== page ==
Southern mammoth (†Mammuthus meridionalis (Nesti, 1825))
Dimensions: length - 7 m, height - 3,5 -4 m, weight - 8000 kg
Temporal range: during the Late Pliocene - Early Pleistocene epoch (endemic to Europe and central Asia)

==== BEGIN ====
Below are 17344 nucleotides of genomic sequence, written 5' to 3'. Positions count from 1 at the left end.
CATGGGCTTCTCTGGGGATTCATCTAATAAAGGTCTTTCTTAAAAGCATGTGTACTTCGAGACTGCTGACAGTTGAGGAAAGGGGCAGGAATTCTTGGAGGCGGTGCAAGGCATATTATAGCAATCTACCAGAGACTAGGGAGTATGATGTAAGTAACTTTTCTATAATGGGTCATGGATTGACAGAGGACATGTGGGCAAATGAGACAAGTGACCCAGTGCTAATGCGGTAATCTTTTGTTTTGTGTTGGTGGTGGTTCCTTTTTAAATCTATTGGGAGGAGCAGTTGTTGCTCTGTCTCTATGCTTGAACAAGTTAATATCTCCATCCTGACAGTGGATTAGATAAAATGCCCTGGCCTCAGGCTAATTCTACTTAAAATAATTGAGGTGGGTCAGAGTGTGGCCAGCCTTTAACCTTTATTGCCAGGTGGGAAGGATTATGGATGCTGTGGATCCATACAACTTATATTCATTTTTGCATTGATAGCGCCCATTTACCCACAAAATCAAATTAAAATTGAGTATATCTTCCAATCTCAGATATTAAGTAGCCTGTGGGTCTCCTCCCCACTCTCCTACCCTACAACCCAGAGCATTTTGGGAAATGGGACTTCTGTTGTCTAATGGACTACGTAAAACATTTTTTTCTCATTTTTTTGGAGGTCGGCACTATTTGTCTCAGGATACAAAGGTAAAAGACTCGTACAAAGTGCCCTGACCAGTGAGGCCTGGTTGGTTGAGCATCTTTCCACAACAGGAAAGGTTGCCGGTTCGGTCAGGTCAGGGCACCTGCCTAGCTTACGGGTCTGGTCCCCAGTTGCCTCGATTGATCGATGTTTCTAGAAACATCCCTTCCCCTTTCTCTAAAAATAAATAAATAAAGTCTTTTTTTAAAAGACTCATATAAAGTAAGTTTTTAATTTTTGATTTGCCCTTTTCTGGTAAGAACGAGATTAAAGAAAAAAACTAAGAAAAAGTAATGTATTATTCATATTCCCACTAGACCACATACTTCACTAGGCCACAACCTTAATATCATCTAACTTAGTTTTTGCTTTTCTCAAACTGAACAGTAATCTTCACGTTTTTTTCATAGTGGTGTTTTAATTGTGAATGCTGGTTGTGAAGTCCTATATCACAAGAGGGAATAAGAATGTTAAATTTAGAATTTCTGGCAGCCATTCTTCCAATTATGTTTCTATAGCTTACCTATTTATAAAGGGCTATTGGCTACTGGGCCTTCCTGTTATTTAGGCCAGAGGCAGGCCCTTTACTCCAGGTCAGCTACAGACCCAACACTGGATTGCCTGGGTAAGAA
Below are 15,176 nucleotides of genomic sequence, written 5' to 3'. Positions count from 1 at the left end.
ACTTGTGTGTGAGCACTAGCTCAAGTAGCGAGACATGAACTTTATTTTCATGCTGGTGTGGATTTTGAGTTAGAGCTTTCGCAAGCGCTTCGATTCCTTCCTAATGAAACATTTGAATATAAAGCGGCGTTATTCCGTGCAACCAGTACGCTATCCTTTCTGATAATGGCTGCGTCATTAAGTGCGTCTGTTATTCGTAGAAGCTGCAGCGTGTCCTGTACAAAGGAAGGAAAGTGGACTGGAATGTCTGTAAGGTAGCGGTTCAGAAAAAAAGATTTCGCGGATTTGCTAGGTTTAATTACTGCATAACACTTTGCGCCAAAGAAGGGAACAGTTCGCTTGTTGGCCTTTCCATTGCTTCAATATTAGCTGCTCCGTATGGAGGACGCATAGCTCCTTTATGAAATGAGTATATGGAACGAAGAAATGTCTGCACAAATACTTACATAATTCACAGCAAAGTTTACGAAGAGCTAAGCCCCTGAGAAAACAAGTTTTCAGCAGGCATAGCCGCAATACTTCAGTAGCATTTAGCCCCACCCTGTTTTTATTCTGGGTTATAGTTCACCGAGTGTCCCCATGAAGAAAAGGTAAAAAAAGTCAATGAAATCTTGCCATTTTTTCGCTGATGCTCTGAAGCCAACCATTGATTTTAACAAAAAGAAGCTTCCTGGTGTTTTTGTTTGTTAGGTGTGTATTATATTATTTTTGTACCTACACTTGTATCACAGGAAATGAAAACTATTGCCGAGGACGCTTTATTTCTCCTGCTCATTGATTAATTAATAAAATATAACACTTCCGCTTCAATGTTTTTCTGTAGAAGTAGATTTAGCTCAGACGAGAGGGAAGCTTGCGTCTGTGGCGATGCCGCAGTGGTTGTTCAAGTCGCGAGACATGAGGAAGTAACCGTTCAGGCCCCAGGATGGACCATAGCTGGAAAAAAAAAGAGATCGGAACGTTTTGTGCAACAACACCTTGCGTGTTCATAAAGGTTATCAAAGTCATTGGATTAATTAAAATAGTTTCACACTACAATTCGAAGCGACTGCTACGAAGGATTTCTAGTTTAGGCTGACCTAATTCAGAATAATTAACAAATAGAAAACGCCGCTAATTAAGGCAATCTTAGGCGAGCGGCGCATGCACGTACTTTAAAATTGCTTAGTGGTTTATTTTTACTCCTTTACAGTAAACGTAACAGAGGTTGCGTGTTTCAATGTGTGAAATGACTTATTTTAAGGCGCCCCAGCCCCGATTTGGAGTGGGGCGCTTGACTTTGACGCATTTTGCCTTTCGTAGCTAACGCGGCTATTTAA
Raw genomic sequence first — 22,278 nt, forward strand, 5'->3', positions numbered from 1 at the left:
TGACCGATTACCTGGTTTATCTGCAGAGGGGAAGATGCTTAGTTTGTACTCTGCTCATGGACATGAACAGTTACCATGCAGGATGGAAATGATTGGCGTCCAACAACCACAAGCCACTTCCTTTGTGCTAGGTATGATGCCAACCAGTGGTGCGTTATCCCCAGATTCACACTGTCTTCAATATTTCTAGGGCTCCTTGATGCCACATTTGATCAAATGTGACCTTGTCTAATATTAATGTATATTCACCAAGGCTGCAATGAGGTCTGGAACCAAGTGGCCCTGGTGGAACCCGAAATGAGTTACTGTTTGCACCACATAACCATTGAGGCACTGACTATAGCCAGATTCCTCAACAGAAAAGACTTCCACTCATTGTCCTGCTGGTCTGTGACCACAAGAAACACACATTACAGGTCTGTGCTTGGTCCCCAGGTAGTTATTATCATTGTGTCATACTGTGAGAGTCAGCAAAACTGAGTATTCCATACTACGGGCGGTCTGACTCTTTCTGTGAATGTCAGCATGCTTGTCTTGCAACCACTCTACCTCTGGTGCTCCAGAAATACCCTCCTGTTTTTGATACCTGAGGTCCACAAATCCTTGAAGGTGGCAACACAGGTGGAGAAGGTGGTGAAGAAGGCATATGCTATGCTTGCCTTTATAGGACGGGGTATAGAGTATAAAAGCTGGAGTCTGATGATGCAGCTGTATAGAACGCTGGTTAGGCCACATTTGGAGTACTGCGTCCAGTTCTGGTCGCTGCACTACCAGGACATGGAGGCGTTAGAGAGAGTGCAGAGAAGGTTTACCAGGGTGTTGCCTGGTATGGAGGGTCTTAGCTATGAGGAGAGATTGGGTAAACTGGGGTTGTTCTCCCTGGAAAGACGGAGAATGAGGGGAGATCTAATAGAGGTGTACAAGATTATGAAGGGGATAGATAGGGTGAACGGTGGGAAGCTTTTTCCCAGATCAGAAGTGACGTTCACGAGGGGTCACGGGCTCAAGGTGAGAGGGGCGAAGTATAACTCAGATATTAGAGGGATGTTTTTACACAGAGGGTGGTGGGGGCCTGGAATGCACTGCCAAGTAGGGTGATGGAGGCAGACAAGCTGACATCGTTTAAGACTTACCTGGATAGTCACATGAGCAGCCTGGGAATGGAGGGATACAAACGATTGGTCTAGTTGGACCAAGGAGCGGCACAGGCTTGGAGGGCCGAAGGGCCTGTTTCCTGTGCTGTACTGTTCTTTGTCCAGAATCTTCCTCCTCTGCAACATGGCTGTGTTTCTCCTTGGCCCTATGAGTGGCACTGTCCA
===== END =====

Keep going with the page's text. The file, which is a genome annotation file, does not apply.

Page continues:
Mammuthus meridionalis, or the southern mammoth, is an extinct species of mammoth endemic to Europe and central Asia from the Pleistocene, living from 2.5–1.5 mya. With a height of about 4 m. and estimated weight of 10 tons, M. meridionalis is one of the largest proboscideans to have ever lived, along with other larger species of mammoth, and the earlier Deinotherium. It had robust twisted tusk, common of mammoths. Its molars had low crowns and a small number of thick enamel ridges, adapted to a woodland diet of leaves and shrubs, this indicates it lived on a relatively warm climate which makes more probable that it lacked dense fur. Plant and fossils found with the remains show that M. meridionalis was living in a time of mild climate, generally as warm or slightly warmer than Europe experiences today. Deciduous mixed wood provided its habitad and food, which compromised mostly of tree-browse: oak, ash, beech and other familiar European trees, as well as some that are now exotic to the region, such as hemlock, wing nut and hickory. A complete skeleton is in Stavropol State Museum. Further east, discoveries at Ubeidiyah (Israel) and Dmanisi (Georgia) show the early mammoth living in a partially open habitat with grassy areas, though subsisting on scattered trees and shrubs.